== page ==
In his end-of-season news conference Monday, Epstein was clear that he was entering the twilight of his tenure with the Cubs.
Theo Epstein has one year left on his five-year, $50 million contract as the Cubs’ president, and you have to figure he’ll honor that deal and then be gone.
This assumption is based on reading between the lines of what the masked-up Epstein said in a sort of state-of-the-Cubs address to the media Monday.
It’s also based on what we have seen and learned about Epstein since he came to town to fix the cursed Cubs nine years ago.
‘‘I think there’s benefits to change after a significant amount of time on the job — about a decade,’’ he said. ‘‘And I think I have to keep that in mind without making any definitive statements.’’
That’s kind of telling, don’t you think?
Ultimately, there’s a type of burnout anybody gets in any job, high-level or low-level. It comes with the territory. That is, a pressured CEO might not feel any more stress than a fellow pushing a broom for a decade on floors that become dirty as soon as they’re cleaned.
But Epstein is a different kind of guy. He’s tough, focused and very, very smart. That old gag among general managers — pick a room, any room, and Epstein is the smartest guy in it — has merit.
The curious part is that a fellow such as Epstein chose baseball, instead of hedge-fund management or professorship (like his father), for a career. There is a part of him that is adventurous and a bit impish.
He came to Chicago, remember, knowing full well that the Cubs hadn’t won a World Series in more than a century, that they had just finished in fifth place in the National League Central, that they had a lousy farm system and that they had left a trail of executives in their staggering path. He might have been ready to leave the Red Sox, but he didn’t have to come here.
And do you remember how he left the Red Sox after temporarily resigning his post as GM on Halloween afternoon in 2005? Yep, in a gorilla suit.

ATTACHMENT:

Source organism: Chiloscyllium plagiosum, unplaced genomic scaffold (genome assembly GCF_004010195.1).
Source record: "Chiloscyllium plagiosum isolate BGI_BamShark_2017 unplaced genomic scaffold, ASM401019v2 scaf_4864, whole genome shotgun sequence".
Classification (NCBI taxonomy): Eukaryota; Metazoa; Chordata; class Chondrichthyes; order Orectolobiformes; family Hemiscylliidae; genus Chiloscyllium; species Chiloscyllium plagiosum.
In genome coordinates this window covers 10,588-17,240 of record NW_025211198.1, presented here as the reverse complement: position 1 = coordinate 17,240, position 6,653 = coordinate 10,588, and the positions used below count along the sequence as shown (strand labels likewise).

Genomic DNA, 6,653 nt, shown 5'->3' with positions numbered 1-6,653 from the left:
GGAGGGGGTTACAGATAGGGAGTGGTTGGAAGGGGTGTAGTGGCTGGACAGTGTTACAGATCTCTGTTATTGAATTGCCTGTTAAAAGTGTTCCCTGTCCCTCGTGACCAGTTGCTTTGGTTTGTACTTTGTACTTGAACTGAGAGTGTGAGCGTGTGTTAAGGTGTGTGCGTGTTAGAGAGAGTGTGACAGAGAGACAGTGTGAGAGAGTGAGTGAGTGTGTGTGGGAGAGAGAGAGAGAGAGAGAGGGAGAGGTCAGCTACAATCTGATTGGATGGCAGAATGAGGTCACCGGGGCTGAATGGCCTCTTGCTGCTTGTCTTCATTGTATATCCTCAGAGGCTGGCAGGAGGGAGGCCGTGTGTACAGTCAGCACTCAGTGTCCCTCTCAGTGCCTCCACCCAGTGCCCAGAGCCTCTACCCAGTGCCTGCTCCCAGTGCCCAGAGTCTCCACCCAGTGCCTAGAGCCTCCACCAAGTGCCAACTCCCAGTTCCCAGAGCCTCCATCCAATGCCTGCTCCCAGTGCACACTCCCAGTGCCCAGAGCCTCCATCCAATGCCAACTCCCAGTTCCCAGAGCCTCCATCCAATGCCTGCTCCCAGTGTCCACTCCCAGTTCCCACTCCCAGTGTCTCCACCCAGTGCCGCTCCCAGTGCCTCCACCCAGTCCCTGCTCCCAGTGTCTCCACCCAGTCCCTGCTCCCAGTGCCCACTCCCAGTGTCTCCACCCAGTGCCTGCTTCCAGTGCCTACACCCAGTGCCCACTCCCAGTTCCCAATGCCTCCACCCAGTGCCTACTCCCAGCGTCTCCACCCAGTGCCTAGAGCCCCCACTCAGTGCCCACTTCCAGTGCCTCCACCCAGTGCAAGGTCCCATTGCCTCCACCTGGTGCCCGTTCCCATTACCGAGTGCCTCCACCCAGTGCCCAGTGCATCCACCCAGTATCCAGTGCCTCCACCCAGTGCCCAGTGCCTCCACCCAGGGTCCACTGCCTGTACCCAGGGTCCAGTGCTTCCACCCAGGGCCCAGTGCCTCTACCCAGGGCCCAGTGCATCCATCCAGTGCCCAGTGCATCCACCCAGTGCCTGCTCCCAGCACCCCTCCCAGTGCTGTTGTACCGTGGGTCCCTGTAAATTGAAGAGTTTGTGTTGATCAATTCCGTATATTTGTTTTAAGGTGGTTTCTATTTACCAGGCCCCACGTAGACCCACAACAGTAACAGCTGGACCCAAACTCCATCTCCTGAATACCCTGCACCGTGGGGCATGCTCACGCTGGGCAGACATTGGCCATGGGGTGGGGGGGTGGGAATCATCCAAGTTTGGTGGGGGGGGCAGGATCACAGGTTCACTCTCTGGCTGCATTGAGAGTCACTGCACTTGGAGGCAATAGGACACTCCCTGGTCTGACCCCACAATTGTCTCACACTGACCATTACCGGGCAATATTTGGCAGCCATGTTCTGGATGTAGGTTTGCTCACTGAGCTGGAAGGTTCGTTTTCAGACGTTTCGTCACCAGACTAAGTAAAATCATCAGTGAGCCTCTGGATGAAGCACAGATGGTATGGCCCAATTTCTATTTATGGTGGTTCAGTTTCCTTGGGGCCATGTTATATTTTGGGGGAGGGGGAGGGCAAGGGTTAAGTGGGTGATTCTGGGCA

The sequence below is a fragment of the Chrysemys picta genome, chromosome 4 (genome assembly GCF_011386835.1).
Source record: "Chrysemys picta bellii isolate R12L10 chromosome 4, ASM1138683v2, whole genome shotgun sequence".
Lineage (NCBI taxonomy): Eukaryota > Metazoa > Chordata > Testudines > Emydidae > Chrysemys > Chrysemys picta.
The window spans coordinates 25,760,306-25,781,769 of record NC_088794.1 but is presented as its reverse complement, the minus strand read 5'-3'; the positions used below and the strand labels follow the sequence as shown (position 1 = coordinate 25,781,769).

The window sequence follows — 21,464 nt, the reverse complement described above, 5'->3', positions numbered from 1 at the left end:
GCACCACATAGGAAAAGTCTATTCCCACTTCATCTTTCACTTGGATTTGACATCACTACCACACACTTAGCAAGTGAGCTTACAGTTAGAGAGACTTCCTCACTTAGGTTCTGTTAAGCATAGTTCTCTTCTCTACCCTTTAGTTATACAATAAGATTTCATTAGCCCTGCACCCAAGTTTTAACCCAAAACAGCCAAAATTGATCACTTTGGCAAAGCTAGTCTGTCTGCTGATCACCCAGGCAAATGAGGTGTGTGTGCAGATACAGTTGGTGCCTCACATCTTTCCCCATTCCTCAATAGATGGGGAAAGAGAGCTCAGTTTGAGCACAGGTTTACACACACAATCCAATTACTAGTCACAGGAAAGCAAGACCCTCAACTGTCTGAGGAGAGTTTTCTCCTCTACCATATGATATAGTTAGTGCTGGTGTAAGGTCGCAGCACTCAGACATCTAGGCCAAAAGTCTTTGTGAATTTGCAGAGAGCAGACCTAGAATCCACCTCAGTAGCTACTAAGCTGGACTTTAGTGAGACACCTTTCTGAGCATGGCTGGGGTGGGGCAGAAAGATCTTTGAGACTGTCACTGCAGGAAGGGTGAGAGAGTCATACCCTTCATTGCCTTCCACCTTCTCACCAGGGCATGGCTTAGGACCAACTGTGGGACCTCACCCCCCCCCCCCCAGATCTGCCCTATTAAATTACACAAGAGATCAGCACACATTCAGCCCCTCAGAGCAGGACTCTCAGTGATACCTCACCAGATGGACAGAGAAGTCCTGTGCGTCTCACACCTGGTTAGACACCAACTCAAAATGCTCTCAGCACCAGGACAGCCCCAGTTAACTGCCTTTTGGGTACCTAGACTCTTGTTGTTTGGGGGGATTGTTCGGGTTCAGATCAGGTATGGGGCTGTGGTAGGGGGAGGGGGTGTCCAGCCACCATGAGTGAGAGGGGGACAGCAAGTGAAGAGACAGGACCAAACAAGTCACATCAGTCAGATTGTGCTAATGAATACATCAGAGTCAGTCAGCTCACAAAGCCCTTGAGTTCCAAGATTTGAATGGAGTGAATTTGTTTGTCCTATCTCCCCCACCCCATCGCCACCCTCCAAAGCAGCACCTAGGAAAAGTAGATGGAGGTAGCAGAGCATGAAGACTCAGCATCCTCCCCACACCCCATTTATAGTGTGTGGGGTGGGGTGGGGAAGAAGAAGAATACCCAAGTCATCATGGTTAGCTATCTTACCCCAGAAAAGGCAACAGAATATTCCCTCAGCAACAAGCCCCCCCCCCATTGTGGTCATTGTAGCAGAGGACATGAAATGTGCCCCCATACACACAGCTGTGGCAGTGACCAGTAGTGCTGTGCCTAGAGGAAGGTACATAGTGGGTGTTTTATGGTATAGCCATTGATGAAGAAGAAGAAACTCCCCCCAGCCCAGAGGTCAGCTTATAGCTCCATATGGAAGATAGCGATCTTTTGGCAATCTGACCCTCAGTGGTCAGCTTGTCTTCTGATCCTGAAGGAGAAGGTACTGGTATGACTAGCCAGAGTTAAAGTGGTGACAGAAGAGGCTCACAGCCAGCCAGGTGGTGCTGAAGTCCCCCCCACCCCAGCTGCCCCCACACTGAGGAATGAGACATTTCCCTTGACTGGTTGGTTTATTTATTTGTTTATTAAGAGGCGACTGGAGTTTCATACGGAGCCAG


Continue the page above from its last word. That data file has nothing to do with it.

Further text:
The suit was auctioned off for $11,000 for charity, Epstein came back to the Red Sox, won his second World Series there, then left them for the Cubs in 2011.
He has been here for close to a decade. By his own admission, that’s the time for any organization — and any man — to think about the need for change.
So it’s likely he’s in that lame-duck position in which a boss either tries to go for it all by risking the future or decides to work out a plan for his successor and carefully pave the way to better days.
It’s for sure the Cubs need better days. They might have won their division this season, but they got wiped out quickly by the Marlins in the wild-card round of the playoffs. The disconcerting part was that the 2016 World Series title standbys — Kris Bryant, Anthony Rizzo, Javy Baez, Kyle Schwarber — seemed listless.
It wasn’t only them, though. The strangeness of this virus-affected, truncated, speeded-up season seemed to cast a pall on whatever the Cubs were clinging to.
Breaking up the old gang is always hard to do, but sometimes it must be done. The hard part is knowing when and how delicately to do it. That’s why you pay a president $10 million a year. Guys such as Epstein are supposed to know and perceive things the rest of us don’t.
Early on, he figured out how to tank, how to do the ‘‘Moneyball’’ thing, how to build with youth, how to appease starving Cubs fans by promising better days ahead.
I ran into his father, Leslie, by accident at an event in New York City one day in 2014 and asked him casually whether he thought his son was up to the job of re-creating the Cubs.
‘‘Just wait,’’ he said earnestly, passionately. ‘‘Just give him some time.’’
I think I chuckled, reminding him that waiting was all Cubs fans knew.
‘‘You just wait,’’ he said.
His dad knew. Epstein finally brought the World Series crown to the Cubs in 2016, after 108 years, just as he brought his first of two crowns to the Red Sox in 2004, after 86 years of waiting. The dude broke 194 years of combined misery for two teams. That’s impressive.
But he might be fried here with the Cubs. He might be out of ideas, going through the motions.
‘‘I have to be honest with myself, my own values, beliefs, strengths, limitations, and recognize that as I look at what is best for the Cubs,’’ he said.
Sounds like a rolling farewell to me.